ZooMS - short for ZooArchaeology by Mass Spectrometry - uses the persistence and slow evolution of collagen as a molecular barcode to read the identity of collagen based materials such as bone, ivory and skin.  The method uses a well established approach, peptide mass fingerprinting, allied to high throughput Time of Flight Mass Spectrometry.We routinely run a range of mass spectrometry-based analysis using the comprehensive suite of instrumentation available in the Centre of Excellence in Mass Spectrometry, including a the Ultraflex III MALDI-TOF/TOF and the Bruker maXis HD.

For more information please contact Josie Thomas in the first instance.


Mass spectrometry (MS) of proteins has been made possible due to the introduction of “soft” ionization methods, most notably MALDI (matrix-assisted laser desorption/ionization) and ESI (electrospray ionization) MS. MALDI achieves ionization of peptides through proton transfer via a solid matrix, where electrospray ionization can be attained directly from the liquid phase. These ionization methods allow molecules to not be degenerated during measurement. Where “harder” ionization would break down a protein in random fragments that are difficult to predict, proteins are instead digested by enzymes into peptides. Restrictive enzymes cut at specific sites (lysine and arginine for trypsin, the most common enzyme used for this purpose), creating consistent and predictable fragments. The resulting peptides can therefore be compared to theoretical fragments based on in silico digestions of known protein sequences.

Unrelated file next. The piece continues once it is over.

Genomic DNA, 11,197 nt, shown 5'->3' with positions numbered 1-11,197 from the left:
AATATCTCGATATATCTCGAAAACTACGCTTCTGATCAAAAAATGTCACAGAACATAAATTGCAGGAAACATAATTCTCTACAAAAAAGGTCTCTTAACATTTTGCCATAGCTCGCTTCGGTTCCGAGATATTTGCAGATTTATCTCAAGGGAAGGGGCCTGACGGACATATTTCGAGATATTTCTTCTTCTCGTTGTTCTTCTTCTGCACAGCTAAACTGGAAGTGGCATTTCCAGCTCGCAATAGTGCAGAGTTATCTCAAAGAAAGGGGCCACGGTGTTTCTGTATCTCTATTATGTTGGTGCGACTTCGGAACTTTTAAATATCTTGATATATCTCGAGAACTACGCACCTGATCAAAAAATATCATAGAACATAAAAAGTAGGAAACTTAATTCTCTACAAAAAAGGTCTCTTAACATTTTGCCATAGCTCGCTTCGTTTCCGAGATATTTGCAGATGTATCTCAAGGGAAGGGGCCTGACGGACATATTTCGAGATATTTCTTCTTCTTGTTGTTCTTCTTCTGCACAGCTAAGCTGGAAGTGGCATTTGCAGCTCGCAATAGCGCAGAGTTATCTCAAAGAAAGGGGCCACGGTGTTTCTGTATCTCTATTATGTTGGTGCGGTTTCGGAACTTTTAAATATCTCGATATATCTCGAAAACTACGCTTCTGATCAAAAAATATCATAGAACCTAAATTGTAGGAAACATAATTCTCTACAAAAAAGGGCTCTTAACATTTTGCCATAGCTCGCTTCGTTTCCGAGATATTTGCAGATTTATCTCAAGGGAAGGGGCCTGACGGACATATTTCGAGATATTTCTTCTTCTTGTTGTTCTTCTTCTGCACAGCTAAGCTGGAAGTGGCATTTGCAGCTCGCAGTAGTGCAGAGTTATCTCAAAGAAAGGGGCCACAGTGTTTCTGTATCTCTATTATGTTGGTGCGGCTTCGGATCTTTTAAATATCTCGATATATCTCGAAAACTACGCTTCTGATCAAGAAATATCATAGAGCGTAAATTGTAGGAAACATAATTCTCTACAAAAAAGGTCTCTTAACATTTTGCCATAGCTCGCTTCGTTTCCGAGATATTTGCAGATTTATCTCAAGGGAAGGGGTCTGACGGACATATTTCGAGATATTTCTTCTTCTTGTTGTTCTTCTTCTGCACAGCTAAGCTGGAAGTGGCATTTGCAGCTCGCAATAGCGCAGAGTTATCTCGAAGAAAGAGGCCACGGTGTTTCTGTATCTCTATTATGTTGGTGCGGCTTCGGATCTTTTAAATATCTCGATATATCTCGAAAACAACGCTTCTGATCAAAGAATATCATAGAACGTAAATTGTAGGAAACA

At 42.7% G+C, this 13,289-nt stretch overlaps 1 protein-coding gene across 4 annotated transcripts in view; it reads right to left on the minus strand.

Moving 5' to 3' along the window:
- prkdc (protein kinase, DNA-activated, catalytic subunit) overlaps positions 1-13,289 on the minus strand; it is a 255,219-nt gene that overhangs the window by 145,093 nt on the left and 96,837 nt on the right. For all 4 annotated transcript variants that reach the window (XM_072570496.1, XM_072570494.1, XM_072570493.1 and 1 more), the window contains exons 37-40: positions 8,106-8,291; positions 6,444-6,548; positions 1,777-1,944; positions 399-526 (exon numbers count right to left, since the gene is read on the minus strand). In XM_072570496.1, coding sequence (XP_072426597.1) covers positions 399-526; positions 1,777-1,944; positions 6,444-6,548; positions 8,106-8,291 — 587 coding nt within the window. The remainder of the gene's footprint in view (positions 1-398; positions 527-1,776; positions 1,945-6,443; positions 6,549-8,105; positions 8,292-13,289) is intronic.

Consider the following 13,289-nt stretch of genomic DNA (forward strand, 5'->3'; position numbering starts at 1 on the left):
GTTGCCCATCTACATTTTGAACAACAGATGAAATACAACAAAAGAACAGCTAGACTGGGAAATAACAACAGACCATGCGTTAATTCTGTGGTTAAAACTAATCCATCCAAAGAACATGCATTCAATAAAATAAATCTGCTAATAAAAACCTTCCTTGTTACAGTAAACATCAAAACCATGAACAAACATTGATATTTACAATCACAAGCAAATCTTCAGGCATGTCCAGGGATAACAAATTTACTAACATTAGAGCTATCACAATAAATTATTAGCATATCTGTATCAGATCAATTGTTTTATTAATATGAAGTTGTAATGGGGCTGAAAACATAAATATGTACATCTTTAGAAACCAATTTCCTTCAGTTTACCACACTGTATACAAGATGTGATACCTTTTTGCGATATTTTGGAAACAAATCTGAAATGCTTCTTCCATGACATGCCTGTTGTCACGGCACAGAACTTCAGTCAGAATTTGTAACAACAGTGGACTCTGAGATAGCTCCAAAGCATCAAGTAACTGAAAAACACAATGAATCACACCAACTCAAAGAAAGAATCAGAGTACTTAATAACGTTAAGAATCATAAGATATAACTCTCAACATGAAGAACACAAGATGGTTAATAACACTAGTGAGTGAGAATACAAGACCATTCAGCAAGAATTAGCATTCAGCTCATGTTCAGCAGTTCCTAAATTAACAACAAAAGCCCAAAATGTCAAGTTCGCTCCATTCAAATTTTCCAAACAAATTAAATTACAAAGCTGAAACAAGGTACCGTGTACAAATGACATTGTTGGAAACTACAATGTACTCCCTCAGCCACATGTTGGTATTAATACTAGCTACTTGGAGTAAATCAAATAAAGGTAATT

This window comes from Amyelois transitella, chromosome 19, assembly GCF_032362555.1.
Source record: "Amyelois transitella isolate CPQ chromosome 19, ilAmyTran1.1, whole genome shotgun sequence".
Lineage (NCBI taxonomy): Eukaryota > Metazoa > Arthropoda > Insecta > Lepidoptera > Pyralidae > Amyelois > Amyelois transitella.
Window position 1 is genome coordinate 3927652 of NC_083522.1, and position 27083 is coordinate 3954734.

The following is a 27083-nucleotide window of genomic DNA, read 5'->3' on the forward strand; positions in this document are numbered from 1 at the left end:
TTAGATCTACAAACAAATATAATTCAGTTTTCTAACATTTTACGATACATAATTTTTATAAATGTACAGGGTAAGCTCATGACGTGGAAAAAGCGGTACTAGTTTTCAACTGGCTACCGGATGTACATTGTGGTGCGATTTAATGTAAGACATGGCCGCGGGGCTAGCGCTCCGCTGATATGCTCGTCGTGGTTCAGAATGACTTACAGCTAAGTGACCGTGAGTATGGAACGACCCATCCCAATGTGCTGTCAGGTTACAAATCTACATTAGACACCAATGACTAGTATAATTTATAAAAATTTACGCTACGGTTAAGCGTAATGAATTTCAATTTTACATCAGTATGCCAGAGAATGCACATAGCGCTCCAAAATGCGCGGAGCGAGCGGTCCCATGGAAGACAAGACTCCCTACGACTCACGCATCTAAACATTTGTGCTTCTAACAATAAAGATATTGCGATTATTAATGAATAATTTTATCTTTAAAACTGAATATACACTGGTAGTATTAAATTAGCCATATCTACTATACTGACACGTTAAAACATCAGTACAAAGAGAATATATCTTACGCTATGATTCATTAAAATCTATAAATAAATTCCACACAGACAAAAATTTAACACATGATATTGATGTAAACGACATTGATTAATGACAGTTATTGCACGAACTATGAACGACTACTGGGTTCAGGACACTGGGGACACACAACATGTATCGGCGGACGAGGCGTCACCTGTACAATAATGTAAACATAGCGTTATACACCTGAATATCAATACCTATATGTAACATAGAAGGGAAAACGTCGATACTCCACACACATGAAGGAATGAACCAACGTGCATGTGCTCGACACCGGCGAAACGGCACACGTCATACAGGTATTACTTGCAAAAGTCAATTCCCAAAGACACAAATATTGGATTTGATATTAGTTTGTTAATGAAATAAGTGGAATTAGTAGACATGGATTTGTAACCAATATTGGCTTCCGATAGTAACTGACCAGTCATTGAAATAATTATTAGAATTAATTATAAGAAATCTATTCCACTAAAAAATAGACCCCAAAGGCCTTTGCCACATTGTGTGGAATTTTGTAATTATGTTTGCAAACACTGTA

ZooMS uses MALDI ionization to investigate materials such as bone extracts as these are relatively simple aqueous solutions, containing almost exclusively collagen type I. Collagen type I, the main organic constituent of bone, teeth, antler, and skin (leather and parchment), has a helical structure and consists of three fibrils: two α1 chains and one α2. Some fish collagens also contain a subunit α3 in lieu of one α1 chain. Although collagen is highly conserved through closely related taxa, especially within COLI-α1, there are minor – though significant – changes in primary sequence between genera and in some cases species. The changes in primary sequence cause differences in mass, ultimately producing a fingerprint of masses that may be (partially) characteristic for the animal of origin. Therefore, identification is dependent on the extent of evolutionary divergence (typically to the level of genera). For example, using ZooMS, sheep and goat can be distinguished primarily through a single peptide showing a mass difference between the two species (Buckley et al. 2010).

Fingerprints are matched to either theoretical data based on in silico digestions of sequences obtained through cDNA libraries or comparison to practical data obtained through ZooMS analysis of known standards. In-house collagen databases are currently expanded to animal species other than mammals, including fish (Richter et al. 2011) and birds. Alternatively, indexed peptides of thoroughly investigated taxa can be used to determine animal origin.


Text taken from Van Doorn, N. L. 2014 Zooarchaeology by Mass Spectrometry (ZooMS). In Encyclopedia of Global Archaeology, pp. 7998–8000. Springer New York.